The Delegation of the European Union to Montenegro, in cooperation with the embassies of Bulgaria, the Czech Republic, Denmark, Estonia, Greece, Croatia, the Netherlands, Cyprus, Latvia, Hungary, Germany, Romania, Slovakia, Slovenia, Sweden and the Montenegrin Cinémathèque, with the support of the EU Info Centre, is organising “European Film Days 2018” in Montenegro. Sixteen films of various genres, the latest European productions, will be shown in Podgorica from 5 to 13 July at Cineplexx – entrance is free. After Podgorica, audiences in the following 10 cities will have the opportunity to enjoy the films: Berane, Bijelo Polje, Budva, Kotor, Mojkovac, Niksic, Petnjica, Petrovac, Pljevlja, Tivat and Ulcinj.

You can download the catalogue here.

This year, the festival is part of the celebration of the European Year of Cultural Heritage, as proclaimed by the European Union. Moreover, following the slogan of the European Year of Cultural Heritage “Our heritage: where the past meets the future”, the festival will officially open with “The Beauty of Vice” (Ljepota poroka, 1986), the most famous film of the most important Montenegrin film director, Živko Nikolić. The day before the opening of the event, on 4 July at 11:00, the EU Info Centre, in cooperation with the Montenegrin Cinémathèque, is organising a panel discussion on Montenegrin cinema with an emphasis on the entire oeuvre of Zivko Nikolic. Actor Boro Sjepanović, as well as directors Branko Baletić and Andro Martinović will talk about what it was like to work with Živko.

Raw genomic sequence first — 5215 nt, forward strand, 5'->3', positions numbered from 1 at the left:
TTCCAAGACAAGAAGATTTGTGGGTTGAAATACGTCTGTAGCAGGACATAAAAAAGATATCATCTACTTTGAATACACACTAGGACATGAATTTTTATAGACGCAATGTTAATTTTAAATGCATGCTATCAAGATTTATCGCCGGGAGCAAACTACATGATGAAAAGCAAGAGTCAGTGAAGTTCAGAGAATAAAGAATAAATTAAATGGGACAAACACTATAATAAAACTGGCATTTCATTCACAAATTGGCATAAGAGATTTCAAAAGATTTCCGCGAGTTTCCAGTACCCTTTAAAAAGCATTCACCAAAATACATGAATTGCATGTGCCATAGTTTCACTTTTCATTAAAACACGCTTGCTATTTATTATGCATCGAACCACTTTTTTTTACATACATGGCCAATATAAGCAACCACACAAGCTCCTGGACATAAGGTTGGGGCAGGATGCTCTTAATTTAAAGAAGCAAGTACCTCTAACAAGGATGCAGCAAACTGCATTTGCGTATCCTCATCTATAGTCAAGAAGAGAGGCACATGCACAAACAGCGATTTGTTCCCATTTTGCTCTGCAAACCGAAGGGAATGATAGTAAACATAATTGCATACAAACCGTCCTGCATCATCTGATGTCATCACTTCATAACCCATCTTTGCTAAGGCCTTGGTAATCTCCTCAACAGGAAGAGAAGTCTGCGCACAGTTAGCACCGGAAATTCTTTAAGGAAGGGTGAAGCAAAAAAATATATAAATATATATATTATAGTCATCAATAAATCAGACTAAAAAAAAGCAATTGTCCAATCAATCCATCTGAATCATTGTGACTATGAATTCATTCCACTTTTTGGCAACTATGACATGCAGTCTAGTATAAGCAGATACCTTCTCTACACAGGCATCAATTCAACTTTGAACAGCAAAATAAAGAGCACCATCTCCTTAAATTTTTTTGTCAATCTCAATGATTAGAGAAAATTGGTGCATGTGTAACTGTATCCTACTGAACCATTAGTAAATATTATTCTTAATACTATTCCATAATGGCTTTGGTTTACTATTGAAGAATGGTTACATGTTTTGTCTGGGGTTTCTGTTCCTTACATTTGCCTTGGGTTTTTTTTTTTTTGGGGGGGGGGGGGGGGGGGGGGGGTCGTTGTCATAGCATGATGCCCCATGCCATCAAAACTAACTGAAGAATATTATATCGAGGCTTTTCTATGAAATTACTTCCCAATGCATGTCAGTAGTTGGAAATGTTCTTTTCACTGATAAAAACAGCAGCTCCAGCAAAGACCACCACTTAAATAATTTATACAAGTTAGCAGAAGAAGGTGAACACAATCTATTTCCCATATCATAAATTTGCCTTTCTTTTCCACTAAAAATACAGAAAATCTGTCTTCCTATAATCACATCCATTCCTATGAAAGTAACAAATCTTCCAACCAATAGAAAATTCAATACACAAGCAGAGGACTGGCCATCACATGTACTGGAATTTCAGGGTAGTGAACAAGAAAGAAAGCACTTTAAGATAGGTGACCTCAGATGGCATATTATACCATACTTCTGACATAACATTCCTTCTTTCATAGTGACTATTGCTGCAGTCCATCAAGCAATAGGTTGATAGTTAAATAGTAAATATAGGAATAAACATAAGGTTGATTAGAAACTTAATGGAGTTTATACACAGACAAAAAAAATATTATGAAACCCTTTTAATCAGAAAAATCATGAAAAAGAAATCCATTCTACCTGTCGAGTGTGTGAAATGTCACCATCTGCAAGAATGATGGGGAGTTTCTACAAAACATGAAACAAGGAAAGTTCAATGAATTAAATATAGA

Živko Nikolić is the most famous Montenegrin film director, who had a strong influence on Yugoslavian and European cinema. His films were celebrated by both critics and the public, and won several awards at European festivals.

Nikolić was a controversial and tragic figure, celebrated during his life, but also disputed, mostly by the political establishment who did not like his artistic vision of Montenegrin society and tradition. His uncompromising collision with the backwardness of the society and his precise dissection of societal change caused by modernisation were considered unpatriotic. Despite that, the public adored Nikolić’s films. His unique narrative/visual style became recognisable and popular, and quotes from his films became widely used in everyday speech. “The Beauty of Vice” is one of the most important films about the sexual liberation of women in Eastern European cinematography and at the time it was the most watched film in Israel.

Nikolić’s films and artistic sensibility are inextricably linked to and influenced by Montenegro, its people and tradition. He would say that without Montenegro and its people, he would not be able to orient himself creatively. His film heroes were ordinary people. He said: “I believe that these dark images of ordinary people are closer to the truth about mankind. If there are great people at all… Great people are fictitious and appear as something needed by little ones.”